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Texas A&M University Law Professor Mary Margaret “Meg” Penrose (Hugh McQuaid Photo)

A law professor from Texas called for repealing and replacing the Second Amendment during a symposium Friday on constitutional gun rights at the University of Connecticut’s School of Law.

Texas A&M University Law Professor Mary Margaret Penrose spoke as part of a panel discussion on tragedy and gun control. Penrose cited several high-profile shootings, including the Newtown murders and a 2011 shooting in Arizona that left six people dead and U.S. Rep. Gabrielle Giffords critically wounded. She said she was shocked that the country has not yet reached a threshold for gun violence

Penrose asked the audience — a room packed full of lawyers and law school students — how many of them felt the legislative and judicial responses to gun violence have been effective. Not a single hand went up.

“I think I’m in agreement with you and, unfortunately, drastic times require drastic measures,” Penrose said. “. . . I think the Second Amendment is misunderstood and I think it’s time today, in our drastic measures, to repeal and replace that Second Amendment.”

Rather than applying the amendment to all states, Penrose recommended striking the provision to enable individual states greater discretion in determining their own gun policies.

“The beauty of a ‘states’ rights model’ solution, is it allows those of you who want to live in a state with strong restrictions to do so and those who want to live in a state with very loose restrictions to do so,” she said.

Penrose said she advocates redrafting the entire U.S. Constitution when she teaches constitutional law courses. She said American life has changed drastically since the 18th Century when the constitution was adopted.

“Why do we keep such an allegiance to a constitution that was driven by 18th Century concerns? How many of you recognize that the main concern of the 18th Century was a standing army? That’s what motivated the Second Amendment: fear of a standing army,” she said.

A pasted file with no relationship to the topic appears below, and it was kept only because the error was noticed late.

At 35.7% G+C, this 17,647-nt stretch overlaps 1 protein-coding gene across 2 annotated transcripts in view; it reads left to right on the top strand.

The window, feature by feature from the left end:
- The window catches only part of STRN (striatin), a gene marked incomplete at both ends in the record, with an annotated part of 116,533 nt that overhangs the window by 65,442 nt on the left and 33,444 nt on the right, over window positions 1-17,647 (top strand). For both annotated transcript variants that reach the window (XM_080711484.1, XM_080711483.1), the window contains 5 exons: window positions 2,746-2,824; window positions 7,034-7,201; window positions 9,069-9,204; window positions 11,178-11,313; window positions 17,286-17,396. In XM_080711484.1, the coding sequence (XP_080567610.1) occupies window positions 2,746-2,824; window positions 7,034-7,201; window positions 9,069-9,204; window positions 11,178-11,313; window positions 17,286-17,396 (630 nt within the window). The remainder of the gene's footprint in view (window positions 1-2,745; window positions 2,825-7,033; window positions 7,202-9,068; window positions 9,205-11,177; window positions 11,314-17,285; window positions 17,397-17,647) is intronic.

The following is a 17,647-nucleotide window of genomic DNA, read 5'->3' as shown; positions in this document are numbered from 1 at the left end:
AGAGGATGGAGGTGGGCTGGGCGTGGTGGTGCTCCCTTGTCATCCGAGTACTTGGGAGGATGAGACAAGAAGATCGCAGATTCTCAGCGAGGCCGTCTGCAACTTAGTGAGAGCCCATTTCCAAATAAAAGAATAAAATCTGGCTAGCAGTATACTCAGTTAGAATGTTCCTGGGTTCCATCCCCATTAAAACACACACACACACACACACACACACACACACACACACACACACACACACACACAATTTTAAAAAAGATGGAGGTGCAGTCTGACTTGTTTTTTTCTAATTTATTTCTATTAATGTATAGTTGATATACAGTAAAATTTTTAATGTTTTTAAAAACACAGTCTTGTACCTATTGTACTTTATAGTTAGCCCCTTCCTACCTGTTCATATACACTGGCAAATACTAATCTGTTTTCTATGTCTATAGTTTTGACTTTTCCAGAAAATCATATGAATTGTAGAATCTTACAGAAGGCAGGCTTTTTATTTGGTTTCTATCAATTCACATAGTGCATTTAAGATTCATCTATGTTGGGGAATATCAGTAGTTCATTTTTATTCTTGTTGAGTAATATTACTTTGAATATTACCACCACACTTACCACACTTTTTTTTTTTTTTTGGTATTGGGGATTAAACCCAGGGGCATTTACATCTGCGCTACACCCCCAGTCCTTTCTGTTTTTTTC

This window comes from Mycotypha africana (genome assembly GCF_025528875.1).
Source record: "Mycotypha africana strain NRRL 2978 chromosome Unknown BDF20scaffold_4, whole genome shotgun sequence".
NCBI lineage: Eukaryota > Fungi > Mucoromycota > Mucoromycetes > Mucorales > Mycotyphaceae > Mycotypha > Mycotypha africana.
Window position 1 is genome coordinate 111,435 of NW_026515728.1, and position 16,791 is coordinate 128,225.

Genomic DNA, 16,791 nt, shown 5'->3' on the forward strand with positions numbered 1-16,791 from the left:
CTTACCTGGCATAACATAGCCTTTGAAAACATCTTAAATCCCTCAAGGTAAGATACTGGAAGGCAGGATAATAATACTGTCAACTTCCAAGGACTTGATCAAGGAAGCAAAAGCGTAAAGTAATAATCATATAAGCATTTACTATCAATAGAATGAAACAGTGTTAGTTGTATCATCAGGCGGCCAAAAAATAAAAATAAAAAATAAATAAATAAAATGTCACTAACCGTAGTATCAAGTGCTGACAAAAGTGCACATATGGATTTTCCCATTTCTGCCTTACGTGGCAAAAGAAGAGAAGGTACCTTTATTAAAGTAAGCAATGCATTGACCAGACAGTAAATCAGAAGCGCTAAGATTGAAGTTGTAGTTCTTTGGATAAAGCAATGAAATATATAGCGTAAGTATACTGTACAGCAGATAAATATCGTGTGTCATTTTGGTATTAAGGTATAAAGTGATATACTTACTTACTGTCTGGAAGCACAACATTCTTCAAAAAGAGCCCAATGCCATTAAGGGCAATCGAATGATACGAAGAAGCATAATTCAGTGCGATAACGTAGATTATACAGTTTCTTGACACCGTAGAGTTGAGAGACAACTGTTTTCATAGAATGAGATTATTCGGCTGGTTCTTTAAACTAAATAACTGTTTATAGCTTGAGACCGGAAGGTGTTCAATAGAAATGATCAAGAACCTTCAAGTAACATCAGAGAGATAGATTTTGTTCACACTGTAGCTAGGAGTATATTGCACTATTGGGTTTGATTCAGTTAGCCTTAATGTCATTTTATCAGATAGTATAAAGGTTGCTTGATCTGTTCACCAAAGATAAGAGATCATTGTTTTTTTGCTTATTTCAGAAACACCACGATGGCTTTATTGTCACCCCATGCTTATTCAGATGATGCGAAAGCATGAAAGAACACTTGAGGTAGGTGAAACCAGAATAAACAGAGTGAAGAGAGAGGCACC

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Gov. Dannel P. Malloy (Hugh McQuaid Photo)

Penrose, who described herself as “somewhat agnostic about guns but extremely passionate about the United States Constitution,” said she had expected her proposal to be very controversial. But she felt more at ease after listening to remarks by Gov. Dannel P. Malloy, who spoke at the symposium Friday morning.

Malloy defended a law passed this year that tightened state gun control restrictions in response to the Sandy Hook Elementary School shooting. Although he spoke before any of Friday’s panel discussions, the governor seemed to anticipate some questioning of the law’s constitutionality.

“This being a legal symposium, I’m quite certain the constitution will be thrown around quite a bit,” he said. “We support in our state the constitutional right to have arms. But no right is without its limitations.”

Although there is a right to practice religions, society has accepted that there is no right to practice human sacrifice or polygamy, Malloy said. Collectively, we have recognized limitations on the right to free speech, he said.

“There are other rights that we all agree have limitations. It really is only this one particular point that our society clashes on, and that one side honestly and I think truly believes there should be no limitations,” he said. “But, as you can probably surmise, I think they’re wrong.”

Malloy did not call for a repeal of the Second Amendment, but he did say he believes Connecticut and other states have the right to decide what the appropriate regulation of firearms is within the confines of the state and federal constitution. He said he recognized that other states would choose different regulation models, or may chose not to regulate guns.

Malloy also said he hopes the federal government will ultimately put into place laws that allow states that have chosen to properly regulate gun ownership to have a legal framework to prevent those guns from getting into their state.

Penrose said her proposal would accomplish that goal and return to the states the power to regulate guns.

“Do I think this is going to happen? No. Do I think it’s a better solution than the legislative response? Absolutely,” she said.

Not everyone on the panel was supportive of efforts to pass gun-control restrictions. South Texas College of Law Professor Josh Blackman said that history tells us that many gun control laws were racially motivated.

“The first gun control laws were actually meant to subjugate slaves. There has been a very close connection between gun control and racism,” he said.